Team performance is also a focus in the standards of Project Management Institute (2017)[12]. In section 9.4 and 9.5 the focus is on how management facilitate the team to improve results through improved teamwork. Project managers use knowledge about effective teams to select the best strategies for obtaining their goals. This project manager-approach is a nice add-on to the six characteristics. More or less, project managers try to push their team into a suitable environmental and cultural frame. This is to give the team a climate of trust. To obtain this Project Management Institute (2017) [12] introduce tools and techniques that help facilitate this environment. When the environment is good, the team is more likely to be able to focus on developing and applying the six characteristics in their project.

Discussion and limitation

The six characteristics presented in the article are useful in many ways, but as they are only characteristics describing what a high performance team often perform well on, it is not enough to be used alone. The characteristics do not guide the reader on how a team should fulfill the characteristics through activities or phases in a project. As they are presented in the article, they are only intended as guiding towards how a high performance team should operate. So to actually make use of them, additional tools is necessary. Understanding how to create a team, implement activities and phases, and in general learn about how to manage a team through leadership are examples of knowledge needed to take use of the characteristics. This article should therefor be seen as a step towards increasing knowlede about creating high performance teams.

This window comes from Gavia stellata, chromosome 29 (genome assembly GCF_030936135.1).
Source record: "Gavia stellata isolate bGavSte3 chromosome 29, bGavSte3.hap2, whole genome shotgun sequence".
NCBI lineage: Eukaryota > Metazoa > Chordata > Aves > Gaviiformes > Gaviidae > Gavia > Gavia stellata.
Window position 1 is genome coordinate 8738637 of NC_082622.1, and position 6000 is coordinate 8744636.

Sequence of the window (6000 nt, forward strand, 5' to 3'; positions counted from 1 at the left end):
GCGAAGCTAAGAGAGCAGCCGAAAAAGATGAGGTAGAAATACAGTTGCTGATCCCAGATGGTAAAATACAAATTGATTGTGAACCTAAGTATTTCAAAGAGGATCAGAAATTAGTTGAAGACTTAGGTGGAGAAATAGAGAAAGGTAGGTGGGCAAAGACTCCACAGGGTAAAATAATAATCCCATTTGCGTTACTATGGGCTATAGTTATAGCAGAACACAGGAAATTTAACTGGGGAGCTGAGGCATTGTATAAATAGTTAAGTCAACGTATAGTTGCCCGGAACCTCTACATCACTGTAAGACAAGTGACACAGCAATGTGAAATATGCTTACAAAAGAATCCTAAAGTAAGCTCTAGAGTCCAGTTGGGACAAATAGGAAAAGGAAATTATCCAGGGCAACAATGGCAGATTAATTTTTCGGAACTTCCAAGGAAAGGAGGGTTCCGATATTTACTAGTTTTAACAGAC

Raman (2014) [3] presents some hindrances to high performance teams. These bullet points are presented as hinders that companies needs to overcome to create high performance teams and represents limitations of high performance teams.

  • The hierarchy of a company refers to the structure of a company and how it affects the performance of teams. A hierarchy with many levels of management can hinder team autonomy and slow down the decision making process, especially if employees needs to be involved with co-workers on different levels of the company. Simultaneously, hierarchies that are flat and can often result in smaller teams with less diversity leading to the risk of group thinking resulting in lack of new ideas and problem solve efficiency.
  • Communication is key, and Raman (2014) argues that it is crucial for high performance teams. As communication is mentioned as a characteristic of high performance teams, this emphasizes the importance on communications to create a high performance team.
  • Lack of accountability within a team can lead to the team falling apart due to distrust. Without accountability, the team members may lose sight of their goals and the necessary steps to achieve them.